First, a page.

Pellettieri and her husband, Noah Swanson, founded Top Note
always thought she’d someday open a craft brewery. Having worked for
both Goose Island in Chicago and Miller-Coors in Milwaukee,
Pellettieri enjoyed home brewing as a hobby for 20 years.
When she began
to get more serious about becoming an entrepreneur, she began
experimenting with making herbal-laced ales, thinking that might be
the way she would differentiate her brews from others on the market.
But in the making of those ales, she realized something — she liked
making the tonic syrups for her brews better than making the beers
down the aisle of any grocery store, and they don’t have an upscale
version of tonic water," she says.
So she decided
that she’d make one. From that initial aha moment, it took her a
year to plan to leave her well-paying job to start her own venture,
and then it took another six months to get her business started with
her husband, Noah Swanson.
But since its
debut at Outpost Natural Foods last June, her Top Note Tonic has been
steadily growing and more and more people are enjoying her handcrafted
tonics. "The name comes from the sensory analysis of flavors —
people will talk about the top notes of a beverage," she says.
The top notes are often the most fragrant, enjoyable notes of spirits,
wine and beer.
Her first year,
Pellettieri started with three basic tonic syrups — gentian tonic,
bitter orange and bitter lemon. She’s already expanded her line this
year to include a ginger beer (which is nonalcoholic), and she’s
doing an Indian tonic with quassia bark and kefir lime leaf. At Ale
Asylum’s Riverhouse, she’s doing a grapefruit soda designed to mix
with beer for a drink called a rattler. "It’s kind of like a
shandy because it’s sparkling," she says. She’s also going to
be selling her tonics by the glass at several farmers markets,
including the NEWaukee Night Market.
into expanded digs in the Lincoln Warehouse, the same building that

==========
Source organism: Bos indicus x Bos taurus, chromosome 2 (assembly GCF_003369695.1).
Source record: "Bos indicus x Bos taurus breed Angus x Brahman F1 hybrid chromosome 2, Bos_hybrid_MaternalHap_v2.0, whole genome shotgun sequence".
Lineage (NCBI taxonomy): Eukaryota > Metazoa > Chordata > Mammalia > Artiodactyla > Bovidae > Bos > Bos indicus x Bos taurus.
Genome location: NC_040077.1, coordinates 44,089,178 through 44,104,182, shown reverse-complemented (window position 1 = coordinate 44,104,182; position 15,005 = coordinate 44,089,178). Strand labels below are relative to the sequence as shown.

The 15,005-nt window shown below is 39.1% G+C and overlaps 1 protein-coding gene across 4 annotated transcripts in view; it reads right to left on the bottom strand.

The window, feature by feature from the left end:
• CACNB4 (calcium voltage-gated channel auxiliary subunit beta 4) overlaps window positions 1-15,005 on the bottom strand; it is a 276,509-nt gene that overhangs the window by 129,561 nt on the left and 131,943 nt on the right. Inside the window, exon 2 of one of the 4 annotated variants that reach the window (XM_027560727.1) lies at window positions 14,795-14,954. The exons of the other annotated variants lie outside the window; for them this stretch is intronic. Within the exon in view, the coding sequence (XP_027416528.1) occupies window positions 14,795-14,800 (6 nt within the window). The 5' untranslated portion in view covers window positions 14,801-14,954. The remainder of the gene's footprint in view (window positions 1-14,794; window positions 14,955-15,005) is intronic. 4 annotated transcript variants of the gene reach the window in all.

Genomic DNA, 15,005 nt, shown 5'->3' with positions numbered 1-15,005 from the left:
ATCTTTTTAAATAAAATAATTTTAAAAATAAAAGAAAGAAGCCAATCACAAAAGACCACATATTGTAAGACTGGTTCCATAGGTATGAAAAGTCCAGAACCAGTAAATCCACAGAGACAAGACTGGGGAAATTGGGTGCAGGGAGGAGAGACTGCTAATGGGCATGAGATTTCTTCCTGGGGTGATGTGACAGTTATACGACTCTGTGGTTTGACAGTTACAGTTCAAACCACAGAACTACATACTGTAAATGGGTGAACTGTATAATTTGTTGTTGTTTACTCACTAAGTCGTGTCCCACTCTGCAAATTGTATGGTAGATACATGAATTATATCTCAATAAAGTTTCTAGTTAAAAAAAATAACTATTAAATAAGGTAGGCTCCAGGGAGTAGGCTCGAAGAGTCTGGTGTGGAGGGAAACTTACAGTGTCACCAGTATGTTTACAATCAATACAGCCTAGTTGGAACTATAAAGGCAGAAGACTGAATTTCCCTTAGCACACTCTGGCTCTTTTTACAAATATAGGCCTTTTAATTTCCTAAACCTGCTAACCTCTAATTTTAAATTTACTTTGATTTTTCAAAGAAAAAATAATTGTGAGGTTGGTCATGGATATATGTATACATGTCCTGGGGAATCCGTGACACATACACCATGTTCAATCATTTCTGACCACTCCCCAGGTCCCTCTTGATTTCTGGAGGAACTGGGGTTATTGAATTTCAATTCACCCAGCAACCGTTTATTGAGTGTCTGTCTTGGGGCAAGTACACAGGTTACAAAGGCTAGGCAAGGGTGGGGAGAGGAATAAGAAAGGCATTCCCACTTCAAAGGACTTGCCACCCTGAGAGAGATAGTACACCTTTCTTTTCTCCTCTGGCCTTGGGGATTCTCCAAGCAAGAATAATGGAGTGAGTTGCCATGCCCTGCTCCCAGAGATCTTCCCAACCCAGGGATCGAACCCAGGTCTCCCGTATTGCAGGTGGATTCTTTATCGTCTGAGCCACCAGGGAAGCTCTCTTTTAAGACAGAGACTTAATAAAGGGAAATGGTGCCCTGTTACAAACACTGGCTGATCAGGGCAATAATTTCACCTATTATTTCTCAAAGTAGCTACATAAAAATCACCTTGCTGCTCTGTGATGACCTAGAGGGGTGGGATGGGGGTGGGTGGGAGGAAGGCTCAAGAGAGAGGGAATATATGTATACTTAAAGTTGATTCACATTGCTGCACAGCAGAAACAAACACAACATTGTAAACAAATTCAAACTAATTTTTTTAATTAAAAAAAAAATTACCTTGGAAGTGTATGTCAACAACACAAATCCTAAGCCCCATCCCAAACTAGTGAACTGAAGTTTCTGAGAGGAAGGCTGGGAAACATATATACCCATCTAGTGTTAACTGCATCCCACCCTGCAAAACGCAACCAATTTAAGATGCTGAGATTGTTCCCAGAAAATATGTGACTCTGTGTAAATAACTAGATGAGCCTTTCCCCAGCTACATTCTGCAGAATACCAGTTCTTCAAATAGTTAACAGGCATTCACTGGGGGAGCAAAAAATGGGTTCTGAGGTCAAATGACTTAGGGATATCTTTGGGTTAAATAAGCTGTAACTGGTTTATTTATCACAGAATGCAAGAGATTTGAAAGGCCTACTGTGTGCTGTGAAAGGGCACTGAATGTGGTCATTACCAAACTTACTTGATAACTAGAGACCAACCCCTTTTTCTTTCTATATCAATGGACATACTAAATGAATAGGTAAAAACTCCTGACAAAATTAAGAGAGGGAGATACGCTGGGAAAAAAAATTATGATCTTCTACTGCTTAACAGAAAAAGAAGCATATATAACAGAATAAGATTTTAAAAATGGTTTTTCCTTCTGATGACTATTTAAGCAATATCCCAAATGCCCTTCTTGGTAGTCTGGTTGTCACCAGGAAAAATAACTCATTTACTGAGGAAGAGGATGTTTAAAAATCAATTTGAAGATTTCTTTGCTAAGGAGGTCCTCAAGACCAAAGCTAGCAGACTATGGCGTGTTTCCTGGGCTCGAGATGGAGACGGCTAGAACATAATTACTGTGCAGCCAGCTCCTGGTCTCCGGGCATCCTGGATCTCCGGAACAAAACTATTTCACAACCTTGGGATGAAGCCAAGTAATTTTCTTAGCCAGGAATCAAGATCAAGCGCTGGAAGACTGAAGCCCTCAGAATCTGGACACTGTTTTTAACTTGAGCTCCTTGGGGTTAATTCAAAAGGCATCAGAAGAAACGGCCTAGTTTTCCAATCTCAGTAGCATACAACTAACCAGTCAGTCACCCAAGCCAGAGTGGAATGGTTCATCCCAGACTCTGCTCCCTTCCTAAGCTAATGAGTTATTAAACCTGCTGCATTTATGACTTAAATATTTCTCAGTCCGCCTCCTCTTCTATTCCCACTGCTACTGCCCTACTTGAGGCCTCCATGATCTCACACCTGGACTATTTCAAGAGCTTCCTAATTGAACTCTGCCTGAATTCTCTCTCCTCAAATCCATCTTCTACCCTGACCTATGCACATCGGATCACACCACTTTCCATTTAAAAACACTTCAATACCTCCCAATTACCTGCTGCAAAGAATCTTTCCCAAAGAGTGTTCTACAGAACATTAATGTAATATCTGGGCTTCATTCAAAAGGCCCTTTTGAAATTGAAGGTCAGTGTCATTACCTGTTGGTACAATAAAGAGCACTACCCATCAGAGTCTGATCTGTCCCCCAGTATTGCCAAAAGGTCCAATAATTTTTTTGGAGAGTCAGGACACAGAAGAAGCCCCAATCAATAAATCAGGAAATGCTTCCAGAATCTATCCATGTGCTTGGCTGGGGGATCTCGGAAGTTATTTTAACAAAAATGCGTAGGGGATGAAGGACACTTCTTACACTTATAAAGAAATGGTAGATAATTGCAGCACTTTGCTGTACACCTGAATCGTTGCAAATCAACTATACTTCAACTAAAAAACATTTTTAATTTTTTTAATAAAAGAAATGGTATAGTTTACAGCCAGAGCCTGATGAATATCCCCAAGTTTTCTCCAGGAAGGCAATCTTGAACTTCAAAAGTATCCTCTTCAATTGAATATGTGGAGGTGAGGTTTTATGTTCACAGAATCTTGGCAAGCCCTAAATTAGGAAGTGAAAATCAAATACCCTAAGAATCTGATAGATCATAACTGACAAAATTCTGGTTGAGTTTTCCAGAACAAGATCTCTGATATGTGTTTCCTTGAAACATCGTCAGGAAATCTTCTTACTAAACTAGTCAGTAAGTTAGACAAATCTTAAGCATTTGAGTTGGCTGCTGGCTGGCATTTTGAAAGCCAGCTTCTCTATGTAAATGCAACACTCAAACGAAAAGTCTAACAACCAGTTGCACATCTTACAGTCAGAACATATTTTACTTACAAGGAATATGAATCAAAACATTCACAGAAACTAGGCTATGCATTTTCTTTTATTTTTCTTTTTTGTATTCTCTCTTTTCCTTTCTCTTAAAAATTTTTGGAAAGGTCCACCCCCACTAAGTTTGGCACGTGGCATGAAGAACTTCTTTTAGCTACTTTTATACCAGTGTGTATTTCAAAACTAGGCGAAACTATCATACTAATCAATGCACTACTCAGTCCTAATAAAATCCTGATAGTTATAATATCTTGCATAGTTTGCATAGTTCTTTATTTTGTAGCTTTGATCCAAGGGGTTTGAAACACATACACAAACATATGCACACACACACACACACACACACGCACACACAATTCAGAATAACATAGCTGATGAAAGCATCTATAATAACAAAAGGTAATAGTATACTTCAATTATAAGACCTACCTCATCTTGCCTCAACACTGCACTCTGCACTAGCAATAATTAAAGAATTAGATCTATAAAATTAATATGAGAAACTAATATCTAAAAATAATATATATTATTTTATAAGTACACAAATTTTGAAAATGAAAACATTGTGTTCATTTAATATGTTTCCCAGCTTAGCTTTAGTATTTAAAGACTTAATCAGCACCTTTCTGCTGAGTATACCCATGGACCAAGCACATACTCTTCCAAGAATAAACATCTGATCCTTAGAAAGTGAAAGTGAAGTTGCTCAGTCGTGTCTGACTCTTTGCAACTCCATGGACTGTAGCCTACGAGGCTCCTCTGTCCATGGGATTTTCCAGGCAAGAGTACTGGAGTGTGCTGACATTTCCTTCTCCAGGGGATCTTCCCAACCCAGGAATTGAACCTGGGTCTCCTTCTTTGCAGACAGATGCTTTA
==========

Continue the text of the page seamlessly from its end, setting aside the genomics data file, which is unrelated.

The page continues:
headquarters Twisted Path Distillery and Bittercube Bitters, and in
her new kitchen she’s able to blend and make custom tonics and
beverage concentrates for individual clients. Eventually, she has
plans to bottle individual servings of her tonic syrups with sparkling
water. Her ultimate goal is to have a ready to drink with no mixing
expanding, Pellettieri admits a big part of her job is educating
people about tonics. "Tonics used to be a whole category of
beverages you would get from a pharmacy for health benefits," she
says of their historical origin. "In America, they’re only
known as mixers, but they are really so much more."
But most people,
when they think of tonic water, they think of gin and tonics, with the
tonic water containing quinine. Most of the large scale-made tonic
water gets its quinine chemically, but not one of her tonics contains
quinine. "I wanted to stick to raw, natural ingredients,"
explains Pellettieri. Her bitter orange, bitter lemon and Indian
tonics get the quinine naturally from cinchona bark, and her gentian
tonic doesn’t contain any quinine at all.
"One of the
things I want to show people is that there are different tonics out
there," she says, adding that many times she’s had people say
they don’t like tonic, but then they taste hers and change their
minds. "With the gentian tonic, I wanted to show that it provides
aperitivo qualities without any quinine."
Top Note Tonics
taste great with a little seltzer or soda water added, but they also
work quite well in craft cocktails and nonalcoholic cocktails. For
recipes, visit topnotetonic.com.